Twenty-five women family physicians were recruited electronically through the email contact lists of various rural healthcare organizations, listservs of the Society of Teachers of Family Medicine and the American Academy of Family Physicians, newsletters, and snowball sampling. Participants were included if they were associated with an active rural medical practice and had practice zip codes that corresponded to a Rural-Urban Commuting Area level of seven or higher30. Participants received a US$50 gift card to Amazon.com. The interviews were completed between January and June of 2012.
Interview questions were developed by the research team, which included an experienced qualitative researcher. Each participant was interviewed by a member of the research team in a semi-structured format. The interviewers included two medical students, a Masters-level public health student, two family physicians, and an experienced medical educator, the majority of which were women. All interviewers described themselves to participants as ‘researchers’, and all had some working knowledge of contemporary primary care practice. One family physician investigator had experience in rural practice. Interview questions were pilot-tested with physician colleagues, and refined with feedback. In order to maintain consistency between interviewers, each interviewer used the same script; however, interviewers also asked neutral follow-up questions to solicit further information from the interviewees (eg ‘Tell me more’). Table 1 includes sample interview questions pertinent to rural practice and employment characteristics.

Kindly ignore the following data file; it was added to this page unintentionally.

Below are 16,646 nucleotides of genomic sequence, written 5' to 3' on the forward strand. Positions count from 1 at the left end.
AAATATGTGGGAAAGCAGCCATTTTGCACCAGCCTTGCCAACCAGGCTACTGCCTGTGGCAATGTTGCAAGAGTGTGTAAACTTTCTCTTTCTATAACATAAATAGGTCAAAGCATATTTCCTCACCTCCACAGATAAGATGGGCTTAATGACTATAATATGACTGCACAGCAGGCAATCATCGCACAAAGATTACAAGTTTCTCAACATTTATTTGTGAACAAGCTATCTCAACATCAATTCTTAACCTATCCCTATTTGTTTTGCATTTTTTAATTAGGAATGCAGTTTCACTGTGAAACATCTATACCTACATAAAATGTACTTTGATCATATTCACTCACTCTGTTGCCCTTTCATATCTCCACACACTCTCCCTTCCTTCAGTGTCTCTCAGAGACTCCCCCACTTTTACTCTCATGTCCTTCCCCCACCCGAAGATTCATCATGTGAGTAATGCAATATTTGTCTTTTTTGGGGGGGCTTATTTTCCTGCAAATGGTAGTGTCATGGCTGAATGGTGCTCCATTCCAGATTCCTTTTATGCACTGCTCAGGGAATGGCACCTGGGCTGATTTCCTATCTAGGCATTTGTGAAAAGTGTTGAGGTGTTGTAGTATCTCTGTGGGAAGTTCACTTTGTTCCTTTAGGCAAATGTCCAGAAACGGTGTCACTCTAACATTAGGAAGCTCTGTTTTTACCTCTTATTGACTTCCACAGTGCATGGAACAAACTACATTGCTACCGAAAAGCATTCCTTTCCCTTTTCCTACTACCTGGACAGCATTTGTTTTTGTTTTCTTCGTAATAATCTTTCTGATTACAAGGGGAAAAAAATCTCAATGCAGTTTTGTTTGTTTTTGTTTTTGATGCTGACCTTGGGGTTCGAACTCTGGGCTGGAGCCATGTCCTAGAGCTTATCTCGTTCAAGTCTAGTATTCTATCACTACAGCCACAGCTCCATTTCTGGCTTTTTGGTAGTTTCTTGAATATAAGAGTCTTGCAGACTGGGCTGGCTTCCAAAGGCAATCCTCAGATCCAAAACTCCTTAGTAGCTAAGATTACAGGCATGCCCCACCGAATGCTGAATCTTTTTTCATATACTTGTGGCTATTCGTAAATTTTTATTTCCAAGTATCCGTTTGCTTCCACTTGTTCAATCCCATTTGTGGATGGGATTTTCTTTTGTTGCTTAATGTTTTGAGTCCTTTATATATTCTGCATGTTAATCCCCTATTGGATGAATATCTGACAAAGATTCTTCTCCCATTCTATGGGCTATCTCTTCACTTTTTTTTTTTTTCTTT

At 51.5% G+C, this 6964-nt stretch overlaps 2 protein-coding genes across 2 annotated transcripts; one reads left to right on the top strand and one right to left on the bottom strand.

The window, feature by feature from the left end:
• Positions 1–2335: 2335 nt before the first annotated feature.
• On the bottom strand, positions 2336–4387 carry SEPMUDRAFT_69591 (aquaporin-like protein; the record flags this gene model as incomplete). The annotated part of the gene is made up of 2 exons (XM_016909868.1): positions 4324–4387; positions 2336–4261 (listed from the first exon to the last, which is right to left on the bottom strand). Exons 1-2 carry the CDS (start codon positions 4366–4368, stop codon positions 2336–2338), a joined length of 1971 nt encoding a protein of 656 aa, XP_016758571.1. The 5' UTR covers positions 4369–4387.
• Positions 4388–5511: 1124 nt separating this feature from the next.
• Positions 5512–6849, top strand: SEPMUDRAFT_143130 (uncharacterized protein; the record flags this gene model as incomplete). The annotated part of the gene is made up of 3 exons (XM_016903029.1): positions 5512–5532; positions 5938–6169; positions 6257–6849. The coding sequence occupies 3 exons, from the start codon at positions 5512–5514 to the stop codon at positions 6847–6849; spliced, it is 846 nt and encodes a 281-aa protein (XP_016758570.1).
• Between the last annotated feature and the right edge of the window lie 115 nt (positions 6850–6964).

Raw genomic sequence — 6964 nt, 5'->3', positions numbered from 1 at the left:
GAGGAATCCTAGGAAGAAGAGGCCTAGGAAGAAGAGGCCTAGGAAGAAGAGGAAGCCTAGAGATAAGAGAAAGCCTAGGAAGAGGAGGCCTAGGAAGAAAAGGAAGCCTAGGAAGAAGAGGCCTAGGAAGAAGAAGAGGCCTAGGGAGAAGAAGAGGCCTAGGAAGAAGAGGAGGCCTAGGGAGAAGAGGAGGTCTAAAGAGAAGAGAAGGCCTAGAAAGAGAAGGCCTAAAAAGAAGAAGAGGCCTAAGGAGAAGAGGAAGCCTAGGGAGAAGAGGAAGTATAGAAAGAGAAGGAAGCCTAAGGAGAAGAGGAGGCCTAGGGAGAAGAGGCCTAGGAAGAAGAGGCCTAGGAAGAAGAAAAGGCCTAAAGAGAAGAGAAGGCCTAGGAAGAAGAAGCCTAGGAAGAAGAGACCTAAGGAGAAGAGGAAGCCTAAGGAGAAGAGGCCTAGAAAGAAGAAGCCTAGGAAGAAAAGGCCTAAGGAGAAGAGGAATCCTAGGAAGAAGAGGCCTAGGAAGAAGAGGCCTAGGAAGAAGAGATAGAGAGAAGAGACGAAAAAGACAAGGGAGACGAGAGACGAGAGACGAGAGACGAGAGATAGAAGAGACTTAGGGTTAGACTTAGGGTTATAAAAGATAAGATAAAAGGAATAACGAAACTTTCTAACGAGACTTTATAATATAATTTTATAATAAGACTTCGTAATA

All interviews were recorded and professionally transcribed. The research team analyzed interviews with an immersion and crystallization approach31, conducted regular conference calls to discuss findings, and inductively created a list of consensus codes. Each interview was coded in detail by at least two researchers. NVivo software v9 (QSR International; http://www.qsrinternational.com/nvivo) was used to establish codes and create an audit trail. Codes were cross-checked, and in the few instances where disagreement existed, the team discussed the discrepancy until consensus was reached. Codes were iteratively discussed, and sentinel findings were organized into emergent themes. The emergent themes were critically examined to identify new discourse, and data collection continued until saturation of themes was reached. A large number of themes emerged; this article explores, in particular, the practice and employment characteristics that emerged as important contributors to participants’ professional satisfaction and desire to remain in rural practice.